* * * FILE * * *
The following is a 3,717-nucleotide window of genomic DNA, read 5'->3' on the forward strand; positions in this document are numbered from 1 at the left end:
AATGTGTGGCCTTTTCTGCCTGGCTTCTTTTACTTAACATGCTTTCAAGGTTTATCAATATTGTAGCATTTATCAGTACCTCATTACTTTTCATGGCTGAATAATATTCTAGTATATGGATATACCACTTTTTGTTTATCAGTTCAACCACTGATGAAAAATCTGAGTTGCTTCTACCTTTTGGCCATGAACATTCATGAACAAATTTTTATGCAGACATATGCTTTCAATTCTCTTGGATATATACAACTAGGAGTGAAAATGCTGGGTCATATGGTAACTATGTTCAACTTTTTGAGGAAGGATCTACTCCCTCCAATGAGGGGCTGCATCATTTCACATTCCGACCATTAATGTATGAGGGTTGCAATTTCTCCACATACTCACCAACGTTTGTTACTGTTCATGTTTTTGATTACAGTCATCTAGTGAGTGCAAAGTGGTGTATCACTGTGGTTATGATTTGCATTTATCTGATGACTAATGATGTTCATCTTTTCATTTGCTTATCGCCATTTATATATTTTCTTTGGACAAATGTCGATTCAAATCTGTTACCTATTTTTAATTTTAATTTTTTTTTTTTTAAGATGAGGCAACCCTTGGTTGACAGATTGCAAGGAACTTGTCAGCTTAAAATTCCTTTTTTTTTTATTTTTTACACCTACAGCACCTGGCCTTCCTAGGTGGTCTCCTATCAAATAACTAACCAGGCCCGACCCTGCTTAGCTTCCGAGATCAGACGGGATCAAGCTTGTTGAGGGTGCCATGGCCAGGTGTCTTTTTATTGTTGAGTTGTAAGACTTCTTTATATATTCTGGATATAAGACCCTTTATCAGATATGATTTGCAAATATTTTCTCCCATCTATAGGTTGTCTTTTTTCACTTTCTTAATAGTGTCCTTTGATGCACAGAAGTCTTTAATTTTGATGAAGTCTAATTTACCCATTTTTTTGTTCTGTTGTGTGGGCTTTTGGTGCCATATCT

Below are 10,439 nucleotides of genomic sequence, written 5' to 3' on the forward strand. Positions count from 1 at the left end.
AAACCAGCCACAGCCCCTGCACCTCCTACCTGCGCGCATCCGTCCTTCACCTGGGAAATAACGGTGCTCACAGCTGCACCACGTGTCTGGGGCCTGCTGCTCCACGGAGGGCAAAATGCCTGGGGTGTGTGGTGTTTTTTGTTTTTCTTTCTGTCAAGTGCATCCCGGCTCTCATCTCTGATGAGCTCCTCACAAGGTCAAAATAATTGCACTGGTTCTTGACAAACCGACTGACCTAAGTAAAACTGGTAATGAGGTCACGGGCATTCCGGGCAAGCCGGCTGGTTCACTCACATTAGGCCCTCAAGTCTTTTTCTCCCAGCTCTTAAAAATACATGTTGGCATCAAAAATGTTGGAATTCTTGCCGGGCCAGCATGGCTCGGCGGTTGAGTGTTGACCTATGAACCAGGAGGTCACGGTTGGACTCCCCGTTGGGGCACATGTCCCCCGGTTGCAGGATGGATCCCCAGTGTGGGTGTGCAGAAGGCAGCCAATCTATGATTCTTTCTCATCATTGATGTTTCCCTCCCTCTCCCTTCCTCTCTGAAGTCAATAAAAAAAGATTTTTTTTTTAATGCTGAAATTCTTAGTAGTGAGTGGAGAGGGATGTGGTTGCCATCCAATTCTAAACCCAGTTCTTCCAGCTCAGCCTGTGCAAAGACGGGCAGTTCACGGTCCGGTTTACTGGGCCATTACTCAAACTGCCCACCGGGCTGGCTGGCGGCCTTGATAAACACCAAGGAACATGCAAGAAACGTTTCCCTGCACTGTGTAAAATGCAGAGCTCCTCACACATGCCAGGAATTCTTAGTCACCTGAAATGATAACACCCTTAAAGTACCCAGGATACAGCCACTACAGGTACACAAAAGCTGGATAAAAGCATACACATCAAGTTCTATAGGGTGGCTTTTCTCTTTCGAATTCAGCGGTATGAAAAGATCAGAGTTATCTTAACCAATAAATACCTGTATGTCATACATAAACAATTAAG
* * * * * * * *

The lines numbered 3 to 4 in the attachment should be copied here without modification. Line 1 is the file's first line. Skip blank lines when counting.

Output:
Below are 10,439 nucleotides of genomic sequence, written 5' to 3' on the forward strand. Positions count from 1 at the left end.
AAACCAGCCACAGCCCCTGCACCTCCTACCTGCGCGCATCCGTCCTTCACCTGGGAAATAACGGTGCTCACAGCTGCACCACGTGTCTGGGGCCTGCTGCTCCACGGAGGGCAAAATGCCTGGGGTGTGTGGTGTTTTTTGTTTTTCTTTCTGTCAAGTGCATCCCGGCTCTCATCTCTGATGAGCTCCTCACAAGGTCAAAATAATTGCACTGGTTCTTGACAAACCGACTGACCTAAGTAAAACTGGTAATGAGGTCACGGGCATTCCGGGCAAGCCGGCTGGTTCACTCACATTAGGCCCTCAAGTCTTTTTCTCCCAGCTCTTAAAAATACATGTTGGCATCAAAAATGTTGGAATTCTTGCCGGGCCAGCATGGCTCGGCGGTTGAGTGTTGACCTATGAACCAGGAGGTCACGGTTGGACTCCCCGTTGGGGCACATGTCCCCCGGTTGCAGGATGGATCCCCAGTGTGGGTGTGCAGAAGGCAGCCAATCTATGATTCTTTCTCATCATTGATGTTTCCCTCCCTCTCCCTTCCTCTCTGAAGTCAATAAAAAAAGATTTTTTTTTTAATGCTGAAATTCTTAGTAGTGAGTGGAGAGGGATGTGGTTGCCATCCAATTCTAAACCCAGTTCTTCCAGCTCAGCCTGTGCAAAGACGGGCAGTTCACGGTCCGGTTTACTGGGCCATTACTCAAACTGCCCACCGGGCTGGCTGGCGGCCTTGATAAACACCAAGGAACATGCAAGAAACGTTTCCCTGCACTGTGTAAAATGCAGAGCTCCTCACACATGCCAGGAATTCTTAGTCACCTGAAATGATAACACCCTTAAAGTACCCAGGATACAGCCACTACAGGTACACAAAAGCTGGATAAAAGCATACACATCAAGTTCTATAGGGTGGCTTTTCTCTTTCGAATTCAGCGGTATGAAAAGATCAGAGTTATCTTAACCAATAAATACCTGTATGTCATACATAAACAATTAAG